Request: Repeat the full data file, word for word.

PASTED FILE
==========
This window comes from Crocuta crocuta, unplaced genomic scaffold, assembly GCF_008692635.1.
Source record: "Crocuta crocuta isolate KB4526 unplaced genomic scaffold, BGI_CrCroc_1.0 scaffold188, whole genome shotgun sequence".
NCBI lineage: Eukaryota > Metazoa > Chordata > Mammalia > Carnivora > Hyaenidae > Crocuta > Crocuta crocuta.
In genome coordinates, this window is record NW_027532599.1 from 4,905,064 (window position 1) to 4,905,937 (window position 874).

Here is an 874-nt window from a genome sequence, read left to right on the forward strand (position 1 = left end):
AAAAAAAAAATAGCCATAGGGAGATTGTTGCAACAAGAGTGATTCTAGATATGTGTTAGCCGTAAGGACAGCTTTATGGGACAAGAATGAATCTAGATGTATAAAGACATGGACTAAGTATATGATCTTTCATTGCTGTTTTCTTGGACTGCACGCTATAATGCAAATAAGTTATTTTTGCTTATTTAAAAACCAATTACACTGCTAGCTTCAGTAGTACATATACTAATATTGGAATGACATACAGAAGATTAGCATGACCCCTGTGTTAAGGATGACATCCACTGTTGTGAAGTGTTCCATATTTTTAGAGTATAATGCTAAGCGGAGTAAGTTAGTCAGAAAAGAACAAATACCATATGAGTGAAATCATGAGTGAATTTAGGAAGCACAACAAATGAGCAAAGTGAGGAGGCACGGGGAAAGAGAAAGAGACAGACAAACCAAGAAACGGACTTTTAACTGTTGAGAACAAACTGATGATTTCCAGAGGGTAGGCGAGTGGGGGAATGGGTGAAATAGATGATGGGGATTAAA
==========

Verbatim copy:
This window comes from Crocuta crocuta, unplaced genomic scaffold, assembly GCF_008692635.1.
Source record: "Crocuta crocuta isolate KB4526 unplaced genomic scaffold, BGI_CrCroc_1.0 scaffold188, whole genome shotgun sequence".
NCBI lineage: Eukaryota > Metazoa > Chordata > Mammalia > Carnivora > Hyaenidae > Crocuta > Crocuta crocuta.
In genome coordinates, this window is record NW_027532599.1 from 4,905,064 (window position 1) to 4,905,937 (window position 874).

Here is an 874-nt window from a genome sequence, read left to right on the forward strand (position 1 = left end):
AAAAAAAAAATAGCCATAGGGAGATTGTTGCAACAAGAGTGATTCTAGATATGTGTTAGCCGTAAGGACAGCTTTATGGGACAAGAATGAATCTAGATGTATAAAGACATGGACTAAGTATATGATCTTTCATTGCTGTTTTCTTGGACTGCACGCTATAATGCAAATAAGTTATTTTTGCTTATTTAAAAACCAATTACACTGCTAGCTTCAGTAGTACATATACTAATATTGGAATGACATACAGAAGATTAGCATGACCCCTGTGTTAAGGATGACATCCACTGTTGTGAAGTGTTCCATATTTTTAGAGTATAATGCTAAGCGGAGTAAGTTAGTCAGAAAAGAACAAATACCATATGAGTGAAATCATGAGTGAATTTAGGAAGCACAACAAATGAGCAAAGTGAGGAGGCACGGGGAAAGAGAAAGAGACAGACAAACCAAGAAACGGACTTTTAACTGTTGAGAACAAACTGATGATTTCCAGAGGGTAGGCGAGTGGGGGAATGGGTGAAATAGATGATGGGGATTAAA